Experience feature written as part of Interactive Journalism MA at City University, February 2012.
It’s cold, it’s cramped, and it’s muddy. You’re sat on a bench with people that you don’t know all that well, eating food you don’t quite know exactly where it’s come from, and talking about an idea that a lot of people don’t quite know how, when, or even if, it’s going to succeed.
This is Occupy London.
I’m on the Finsbury Square camp, in the heart of East London. It’s been that way since October 2011, ever since a group from the Occupy London Stock Exchange camp, resident outside St Paul’s Cathedral for the seven days beforehand, marched to the site in Moorgate. They called a general assembly, and declared it an occupation, and it’s now one of over 300 the world over.
Tonight is Thursday. Early February. It’s deathly cold. Temperatures are down to -1 Celsius at just after 6pm, and you can feel the ice and cold in the air. Snow is forecast soon. The protestors here are the hardcore group – they live on site, and participate to keep it moving. That can be harder than it seems.
As they tuck in their meal of pasta and potatoes, with a tomato sauce, cooked by one of the kitchen staff, they start to discuss what the big issues of the day are for the camp. Trance music plays in the background, interspersed with jazz and guitar tracks, depending on who controls the playlist. They’re all wearing whatever it takes to keep warm. A large parka coat, hooded tops, large hiking boots and woollen socks are commonplace. A notice board is up, detailing important information, such as the nearest health centre, and a call for debate on the future of the women’s tent.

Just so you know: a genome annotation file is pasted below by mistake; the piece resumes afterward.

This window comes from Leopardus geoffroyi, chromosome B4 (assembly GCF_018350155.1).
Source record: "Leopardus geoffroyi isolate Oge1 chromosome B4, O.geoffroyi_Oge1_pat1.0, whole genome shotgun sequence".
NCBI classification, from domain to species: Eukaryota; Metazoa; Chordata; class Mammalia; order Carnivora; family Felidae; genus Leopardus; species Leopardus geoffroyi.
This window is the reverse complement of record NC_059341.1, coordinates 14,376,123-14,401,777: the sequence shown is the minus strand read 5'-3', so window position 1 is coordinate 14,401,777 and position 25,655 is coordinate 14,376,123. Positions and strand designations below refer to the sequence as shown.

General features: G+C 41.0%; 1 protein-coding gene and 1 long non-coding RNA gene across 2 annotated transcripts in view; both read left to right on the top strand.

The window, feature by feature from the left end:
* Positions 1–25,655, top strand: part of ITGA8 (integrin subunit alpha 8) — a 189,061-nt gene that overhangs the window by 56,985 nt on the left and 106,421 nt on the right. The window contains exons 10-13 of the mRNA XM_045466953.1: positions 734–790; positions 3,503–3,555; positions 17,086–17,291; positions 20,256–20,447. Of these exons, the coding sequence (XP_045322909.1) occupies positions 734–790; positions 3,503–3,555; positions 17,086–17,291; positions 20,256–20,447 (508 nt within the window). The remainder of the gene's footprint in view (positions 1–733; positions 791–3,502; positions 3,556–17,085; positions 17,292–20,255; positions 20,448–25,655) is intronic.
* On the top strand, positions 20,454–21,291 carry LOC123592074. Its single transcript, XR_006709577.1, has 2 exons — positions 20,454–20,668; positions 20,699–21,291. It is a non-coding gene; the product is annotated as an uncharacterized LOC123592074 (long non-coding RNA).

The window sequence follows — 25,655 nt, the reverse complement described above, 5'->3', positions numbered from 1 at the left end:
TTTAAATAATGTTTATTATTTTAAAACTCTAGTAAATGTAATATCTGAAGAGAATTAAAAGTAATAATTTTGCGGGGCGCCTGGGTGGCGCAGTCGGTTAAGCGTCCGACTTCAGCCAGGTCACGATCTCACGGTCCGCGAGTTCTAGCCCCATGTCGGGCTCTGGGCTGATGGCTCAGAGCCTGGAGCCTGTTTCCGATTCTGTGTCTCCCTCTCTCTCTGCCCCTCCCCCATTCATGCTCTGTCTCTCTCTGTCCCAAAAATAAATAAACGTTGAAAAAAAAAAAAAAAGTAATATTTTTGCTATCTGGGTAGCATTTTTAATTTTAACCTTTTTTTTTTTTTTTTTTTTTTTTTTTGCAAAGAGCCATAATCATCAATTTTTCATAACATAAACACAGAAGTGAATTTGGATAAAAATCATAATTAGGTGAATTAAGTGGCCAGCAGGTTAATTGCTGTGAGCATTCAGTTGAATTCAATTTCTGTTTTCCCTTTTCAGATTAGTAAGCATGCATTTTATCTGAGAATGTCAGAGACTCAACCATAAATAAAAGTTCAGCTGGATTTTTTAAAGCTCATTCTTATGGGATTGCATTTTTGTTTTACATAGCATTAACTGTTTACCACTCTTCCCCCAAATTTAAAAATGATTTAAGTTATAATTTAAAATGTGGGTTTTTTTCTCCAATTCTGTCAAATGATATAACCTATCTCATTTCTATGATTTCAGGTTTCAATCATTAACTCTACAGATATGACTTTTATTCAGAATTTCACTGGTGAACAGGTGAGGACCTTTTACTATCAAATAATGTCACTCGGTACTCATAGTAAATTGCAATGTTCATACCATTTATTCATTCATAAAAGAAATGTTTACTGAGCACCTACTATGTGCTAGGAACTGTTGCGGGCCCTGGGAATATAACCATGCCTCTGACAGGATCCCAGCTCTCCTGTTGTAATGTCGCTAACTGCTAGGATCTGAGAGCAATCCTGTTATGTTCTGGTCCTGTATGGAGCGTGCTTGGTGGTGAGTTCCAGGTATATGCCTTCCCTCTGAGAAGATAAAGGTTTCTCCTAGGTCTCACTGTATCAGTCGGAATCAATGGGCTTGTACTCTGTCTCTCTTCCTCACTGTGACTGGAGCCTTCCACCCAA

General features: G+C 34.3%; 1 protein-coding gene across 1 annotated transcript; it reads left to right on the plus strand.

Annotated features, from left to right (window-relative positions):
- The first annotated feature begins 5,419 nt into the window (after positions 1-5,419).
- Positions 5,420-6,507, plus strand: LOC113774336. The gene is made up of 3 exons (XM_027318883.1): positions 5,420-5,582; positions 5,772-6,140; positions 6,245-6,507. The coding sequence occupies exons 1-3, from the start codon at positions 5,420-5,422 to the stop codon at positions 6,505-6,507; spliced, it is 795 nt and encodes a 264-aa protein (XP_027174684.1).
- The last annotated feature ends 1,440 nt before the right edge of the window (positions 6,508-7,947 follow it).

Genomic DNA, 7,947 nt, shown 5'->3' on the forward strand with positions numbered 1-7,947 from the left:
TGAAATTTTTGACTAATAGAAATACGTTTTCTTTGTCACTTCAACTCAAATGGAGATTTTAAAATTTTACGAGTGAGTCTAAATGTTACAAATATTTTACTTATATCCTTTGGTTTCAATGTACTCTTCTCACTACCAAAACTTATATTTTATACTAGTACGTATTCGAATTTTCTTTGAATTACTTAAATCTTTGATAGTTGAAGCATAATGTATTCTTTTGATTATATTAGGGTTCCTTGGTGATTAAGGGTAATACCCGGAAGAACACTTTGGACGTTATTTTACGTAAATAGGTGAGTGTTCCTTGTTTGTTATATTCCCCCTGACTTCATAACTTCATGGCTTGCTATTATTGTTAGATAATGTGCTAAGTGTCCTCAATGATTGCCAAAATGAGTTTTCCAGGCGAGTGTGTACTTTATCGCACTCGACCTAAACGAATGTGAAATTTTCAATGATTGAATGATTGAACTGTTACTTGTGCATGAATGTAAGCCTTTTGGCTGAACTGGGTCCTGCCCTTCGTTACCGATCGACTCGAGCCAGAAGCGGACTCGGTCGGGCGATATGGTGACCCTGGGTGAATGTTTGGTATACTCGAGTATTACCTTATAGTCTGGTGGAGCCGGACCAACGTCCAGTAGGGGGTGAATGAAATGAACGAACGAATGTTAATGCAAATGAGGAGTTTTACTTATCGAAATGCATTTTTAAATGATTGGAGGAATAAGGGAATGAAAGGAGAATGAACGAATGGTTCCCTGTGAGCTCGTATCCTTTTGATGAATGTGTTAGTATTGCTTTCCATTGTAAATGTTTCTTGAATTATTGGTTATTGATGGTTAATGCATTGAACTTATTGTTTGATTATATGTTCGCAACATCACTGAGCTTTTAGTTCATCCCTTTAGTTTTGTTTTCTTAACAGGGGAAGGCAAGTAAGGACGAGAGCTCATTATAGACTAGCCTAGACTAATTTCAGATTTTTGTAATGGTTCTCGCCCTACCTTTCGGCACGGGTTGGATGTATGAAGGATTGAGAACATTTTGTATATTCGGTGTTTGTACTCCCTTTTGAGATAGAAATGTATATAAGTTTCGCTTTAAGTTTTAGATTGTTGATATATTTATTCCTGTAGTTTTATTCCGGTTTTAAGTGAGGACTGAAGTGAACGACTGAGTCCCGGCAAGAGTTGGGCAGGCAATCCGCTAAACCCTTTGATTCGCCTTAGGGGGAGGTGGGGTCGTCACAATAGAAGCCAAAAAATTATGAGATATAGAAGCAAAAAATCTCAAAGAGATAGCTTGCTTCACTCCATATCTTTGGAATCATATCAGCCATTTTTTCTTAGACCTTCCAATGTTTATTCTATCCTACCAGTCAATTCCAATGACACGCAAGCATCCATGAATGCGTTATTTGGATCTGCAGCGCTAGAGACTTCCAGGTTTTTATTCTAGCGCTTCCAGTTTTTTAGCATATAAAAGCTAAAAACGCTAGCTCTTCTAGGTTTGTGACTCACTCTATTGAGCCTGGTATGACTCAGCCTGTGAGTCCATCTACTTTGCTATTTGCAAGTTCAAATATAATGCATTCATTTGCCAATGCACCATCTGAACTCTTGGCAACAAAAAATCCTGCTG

The 99% don’t have it easy, living a simple life in the middle of London. The occupiers need basic provisions to help survive the night. That’s how serious it can be. They are living in very close quarters, and stay close to keep warm. The problem is that immune defences can be so low that even the slightest thing can be serious.
One of the men in charge of the camp explains how cold it gets. He introduces himself as Earthian. He’s one of the fixers for the camp. He makes sure it runs smoothly, and takes responsibility for a lot of the day-to-day tasks – simple things like making sure they have enough light and heat.
He’s been going around the camp, making sure that the tents are on a raised platform so they’re not in touch with the cold, wet ground. He’s also ensured that people have sleeping bags and two blankets. The camp has even got the foil blankets, similar to those used by the Ambulance service for hypothermia patients, for occupiers in dire need.
“The temperature was -6 ºC last night; it’s due to reach -11 ºC tonight. We do our best to make sure everyone is warm. We tried keeping the kitchen open all night but we ran out of food. We simply don’t have the resources to look after everyone.”
They may be living in the busiest city in the UK, one that works around the clock, but it seems a sense of apathy and compassion fatigue has set in over the preceding months.
“We cannot rely on donation; it is not coming in as quickly as we spend. The best thing we can do is keep the kitchen fully open until 10pm, and then have a skeleton kitchen with hot water for tea until 12am.”
He says that they’ve had homeless people asking for places to keep warm. They may have been sleeping on the streets for a long time in the cold; the warmth of the occupy camps is a free, accessible shelter.
However, Earthian says it’s not that simple. They can’t just let them in the camp. There are notices for direction of homeless sleepers to various hostels, so the occupiers can help direct them to shelter.
As we leave, the mercury has dropped well into the minuses, and the camp huddle together. Freezing.
I revisit the camp briefly two days later, on Saturday night. It’s started to snow. It’s extremely cold, cars on the M40 are abandoned, and the London Underground system buckles. The occupiers, meanwhile, have a fire to keep warm, and a tent. They’re still there, and will be until the authorities say otherwise.